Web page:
Last fall, a dispute between the governments of China and Japan over ownership of some islands touched off a wave of anti-Japanese feelings in China. Many Japanese brands that had seen huge growth in sales in recent years suddenly saw their sales numbers fall off a cliff.
For Toyota in particular, this has been a challenge. The company had been striving to catch up to the China market leaders, General Motors (NYSE:GM) and Volkswagen (OTC:VWAGY), but now finds itself well behind – in fact, it was just passed by up-and-coming Ford (NYSE:F).
So is a recovery likely? Not anytime soon, Toyota's China chief said on Sunday.
Toyota has fallen behind while Ford has gained
Speaking to reporters at the Shanghai Auto Show on Sunday, Toyota China chief Hiroji Onishi said that the company had originally expected sales to recover after six months – but that didn't happen.
Now, Toyota is pinning its hopes for a China recovery on this fall's new-car season. It is showing a whopping 52 models at the Shanghai show, and has several key new-model launches set for later this year.
But will it be enough? It's tough to say.
On the one hand, the past few years have shown that underestimating Toyota's ability to rebound from a crisis would be a mistake. The company was hit hard by a huge recall scandal in 2010 and a tsunami that crippled key suppliers in 2011 – yet it rebounded to lead the world in sales in 2012.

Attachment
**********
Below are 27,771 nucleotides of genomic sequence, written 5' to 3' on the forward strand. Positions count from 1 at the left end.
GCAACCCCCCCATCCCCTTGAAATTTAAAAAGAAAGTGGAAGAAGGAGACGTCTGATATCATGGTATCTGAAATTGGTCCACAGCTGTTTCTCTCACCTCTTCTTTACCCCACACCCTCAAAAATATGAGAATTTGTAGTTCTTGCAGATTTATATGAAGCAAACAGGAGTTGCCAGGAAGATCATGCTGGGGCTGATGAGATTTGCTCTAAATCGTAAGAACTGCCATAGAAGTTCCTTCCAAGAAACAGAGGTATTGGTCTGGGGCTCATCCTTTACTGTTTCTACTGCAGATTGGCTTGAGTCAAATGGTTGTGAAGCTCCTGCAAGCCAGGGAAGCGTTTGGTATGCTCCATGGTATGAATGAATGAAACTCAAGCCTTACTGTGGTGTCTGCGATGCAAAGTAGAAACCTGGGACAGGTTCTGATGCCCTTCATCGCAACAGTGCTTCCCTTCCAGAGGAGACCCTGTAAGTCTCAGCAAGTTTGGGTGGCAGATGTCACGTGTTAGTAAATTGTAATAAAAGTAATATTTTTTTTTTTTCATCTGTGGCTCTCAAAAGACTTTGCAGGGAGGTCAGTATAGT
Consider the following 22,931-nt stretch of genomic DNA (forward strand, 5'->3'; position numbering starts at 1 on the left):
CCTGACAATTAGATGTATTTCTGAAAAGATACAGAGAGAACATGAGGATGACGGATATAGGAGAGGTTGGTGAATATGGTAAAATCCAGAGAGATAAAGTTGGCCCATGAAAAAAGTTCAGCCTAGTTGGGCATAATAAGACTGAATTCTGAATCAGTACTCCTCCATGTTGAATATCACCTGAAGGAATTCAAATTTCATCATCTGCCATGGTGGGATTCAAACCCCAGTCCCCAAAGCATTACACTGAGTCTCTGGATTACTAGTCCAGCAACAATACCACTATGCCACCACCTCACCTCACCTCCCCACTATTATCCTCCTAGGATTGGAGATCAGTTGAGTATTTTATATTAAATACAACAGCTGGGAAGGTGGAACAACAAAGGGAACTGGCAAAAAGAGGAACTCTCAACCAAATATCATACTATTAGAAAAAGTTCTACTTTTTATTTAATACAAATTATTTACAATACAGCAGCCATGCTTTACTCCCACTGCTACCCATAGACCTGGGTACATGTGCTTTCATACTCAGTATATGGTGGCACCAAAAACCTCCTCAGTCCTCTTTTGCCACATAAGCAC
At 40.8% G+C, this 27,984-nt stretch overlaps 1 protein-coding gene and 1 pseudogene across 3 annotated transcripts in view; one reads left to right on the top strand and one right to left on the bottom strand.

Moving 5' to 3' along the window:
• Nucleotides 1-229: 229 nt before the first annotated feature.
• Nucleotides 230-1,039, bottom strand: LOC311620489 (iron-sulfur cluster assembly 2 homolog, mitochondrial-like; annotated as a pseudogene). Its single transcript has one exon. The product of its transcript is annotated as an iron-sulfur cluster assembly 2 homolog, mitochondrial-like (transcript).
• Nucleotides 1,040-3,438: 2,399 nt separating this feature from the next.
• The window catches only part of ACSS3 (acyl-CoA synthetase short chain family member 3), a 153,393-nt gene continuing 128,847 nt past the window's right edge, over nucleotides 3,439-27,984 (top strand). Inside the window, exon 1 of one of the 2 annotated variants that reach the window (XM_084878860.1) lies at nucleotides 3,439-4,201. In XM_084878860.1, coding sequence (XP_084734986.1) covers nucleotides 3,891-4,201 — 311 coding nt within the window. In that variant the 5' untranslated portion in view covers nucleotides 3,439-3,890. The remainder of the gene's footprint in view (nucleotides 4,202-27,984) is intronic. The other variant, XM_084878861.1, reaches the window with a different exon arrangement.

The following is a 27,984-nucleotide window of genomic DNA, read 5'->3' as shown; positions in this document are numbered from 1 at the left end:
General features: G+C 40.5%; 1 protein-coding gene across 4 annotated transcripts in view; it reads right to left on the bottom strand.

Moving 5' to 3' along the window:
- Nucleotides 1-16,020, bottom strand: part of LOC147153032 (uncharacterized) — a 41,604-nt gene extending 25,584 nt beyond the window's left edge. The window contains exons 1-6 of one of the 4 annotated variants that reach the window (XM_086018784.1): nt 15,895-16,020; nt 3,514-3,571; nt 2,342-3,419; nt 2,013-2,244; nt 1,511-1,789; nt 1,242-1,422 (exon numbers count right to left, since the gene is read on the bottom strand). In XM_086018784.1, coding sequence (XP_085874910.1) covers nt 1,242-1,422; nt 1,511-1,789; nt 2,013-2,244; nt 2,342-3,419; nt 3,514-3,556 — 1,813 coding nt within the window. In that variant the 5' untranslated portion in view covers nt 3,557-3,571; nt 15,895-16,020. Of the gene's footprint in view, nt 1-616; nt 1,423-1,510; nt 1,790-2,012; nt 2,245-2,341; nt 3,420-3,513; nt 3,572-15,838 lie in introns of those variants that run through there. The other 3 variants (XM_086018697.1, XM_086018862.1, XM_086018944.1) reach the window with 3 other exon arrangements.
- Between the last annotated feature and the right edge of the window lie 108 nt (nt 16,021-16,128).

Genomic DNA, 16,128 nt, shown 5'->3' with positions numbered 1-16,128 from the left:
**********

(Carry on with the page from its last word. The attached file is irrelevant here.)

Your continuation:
On the other hand, China has proven to be a tough challenge for Toyota. While the company's global reputation for quality and value carries weight with Chinese car-buyers, other automakers have proven to be more willing (or more able) to develop cars that cater to Chinese consumers' needs and tastes.
VW has been particularly good at this, capturing 19.5% of the retail new-car market in 2012, according to a recent analyst report. Ford has also made tremendous gains: The Blue Oval's sales are up 54% so far this year, and the company is investing heavily for bigger gains in years to come. Already, Ford is suggesting that it will launch more China-specific models to capture additional sales.
Is Toyota learning from its mistakes?
Toyota isn't standing still, though. It is restyling some entry-level models (like the Yaris, shown above) to make them more appealing in China, and making other moves that suggest that it is learning from its mistakes.
But will the Chinese public respond? It's possible that even now, Toyota is being overly optimistic. A decade ago, the company said it would be selling 1 million cars a year in China by 2010 and 1.8 million by 2015. But it has yet to sell a million, and sales were actually down almost 5% in 2012.
Now, analysts are saying that the company might not hit the 1 million mark until 2015, according to Bloomberg.
That suggests that Toyota still has a long battle ahead of it in China.